Federal appeals court strikes down Armenian Genocide insurance claims law
Published: Friday August 21, 2009
Minneapolis - On August 20, the U.S. Ninth Circuit Court of Appeals struck down a California law that allowed the descendants of Armenian Genocide victims to sue in state courts for unpaid insurance benefits. The federal court ruled that the California law was unconstitutional because it conflicts with what it characterized as U.S. foreign policy not to recognize the Armenian Genocide as such.
"The federal government has made a conscious decision not to apply the politically charged label of ‘genocide' to the deaths of these Armenians during World War I," wrote Judge David Thompson for the majority of the three-judge panel. "Whether or not California agrees with this decision, it may not contradict it."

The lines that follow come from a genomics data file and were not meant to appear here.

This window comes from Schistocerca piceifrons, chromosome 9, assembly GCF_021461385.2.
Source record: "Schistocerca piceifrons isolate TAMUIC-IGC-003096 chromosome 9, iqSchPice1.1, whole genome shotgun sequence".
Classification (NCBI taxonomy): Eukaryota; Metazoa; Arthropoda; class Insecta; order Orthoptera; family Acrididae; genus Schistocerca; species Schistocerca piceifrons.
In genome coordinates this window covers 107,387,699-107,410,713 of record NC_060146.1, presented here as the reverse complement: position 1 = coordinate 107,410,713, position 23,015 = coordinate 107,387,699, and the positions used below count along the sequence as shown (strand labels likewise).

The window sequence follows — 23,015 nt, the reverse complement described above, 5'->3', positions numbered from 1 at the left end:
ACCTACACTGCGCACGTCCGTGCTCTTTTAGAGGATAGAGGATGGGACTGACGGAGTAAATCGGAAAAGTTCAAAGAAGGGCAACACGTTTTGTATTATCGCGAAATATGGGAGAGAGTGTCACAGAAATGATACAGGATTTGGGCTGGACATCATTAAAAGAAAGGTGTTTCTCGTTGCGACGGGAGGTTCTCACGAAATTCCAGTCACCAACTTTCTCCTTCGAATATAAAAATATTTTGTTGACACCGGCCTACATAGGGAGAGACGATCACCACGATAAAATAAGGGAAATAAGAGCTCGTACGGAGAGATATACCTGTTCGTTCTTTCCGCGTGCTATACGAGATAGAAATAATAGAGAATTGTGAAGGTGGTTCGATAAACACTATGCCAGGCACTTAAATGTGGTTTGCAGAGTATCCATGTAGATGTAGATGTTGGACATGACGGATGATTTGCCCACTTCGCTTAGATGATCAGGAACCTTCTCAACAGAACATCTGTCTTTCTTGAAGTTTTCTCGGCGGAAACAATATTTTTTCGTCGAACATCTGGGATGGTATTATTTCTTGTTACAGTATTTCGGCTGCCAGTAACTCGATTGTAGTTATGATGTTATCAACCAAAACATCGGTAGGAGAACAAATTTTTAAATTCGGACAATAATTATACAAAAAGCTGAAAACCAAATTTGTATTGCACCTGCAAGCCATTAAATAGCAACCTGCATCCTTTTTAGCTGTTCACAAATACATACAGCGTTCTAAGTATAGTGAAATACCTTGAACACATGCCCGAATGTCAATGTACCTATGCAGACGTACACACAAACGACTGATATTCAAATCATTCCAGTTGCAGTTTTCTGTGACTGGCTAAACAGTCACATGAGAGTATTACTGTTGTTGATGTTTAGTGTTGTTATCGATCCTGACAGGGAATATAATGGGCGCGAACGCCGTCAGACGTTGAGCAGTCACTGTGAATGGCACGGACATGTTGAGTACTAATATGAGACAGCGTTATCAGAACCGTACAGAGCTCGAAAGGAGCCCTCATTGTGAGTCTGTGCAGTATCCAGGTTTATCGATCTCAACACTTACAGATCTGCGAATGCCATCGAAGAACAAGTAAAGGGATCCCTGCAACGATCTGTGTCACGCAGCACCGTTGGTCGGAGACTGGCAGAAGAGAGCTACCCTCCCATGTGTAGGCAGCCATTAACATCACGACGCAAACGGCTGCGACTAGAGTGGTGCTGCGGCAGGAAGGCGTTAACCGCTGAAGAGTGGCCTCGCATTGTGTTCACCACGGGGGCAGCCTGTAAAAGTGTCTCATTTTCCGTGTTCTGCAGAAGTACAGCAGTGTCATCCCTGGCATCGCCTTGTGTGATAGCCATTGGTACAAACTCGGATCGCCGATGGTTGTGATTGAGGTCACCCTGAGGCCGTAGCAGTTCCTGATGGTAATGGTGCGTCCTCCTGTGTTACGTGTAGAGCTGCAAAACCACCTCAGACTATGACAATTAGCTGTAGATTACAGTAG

In dissent, Judge Harry Pregerson said that although the federal government declines to use the term "Armenian Genocide," he could find no evidence that the states were barred from doing so.
"There is no express federal policy forbidding California from using the term ‘Armenian Genocide' in the course of exercising its traditional authority to regulate the insurance industry," Judge Pregerson wrote.
"I think the decision is outrageous," said plaintiffs' attorney Brian Kabateck, who vowed to appeal for a rehearing. "If taken to its logical extension, what this decision means is that all 40 states that have recognized the Armenian Genocide have to set aside that recognition," he told the Los Angeles Times.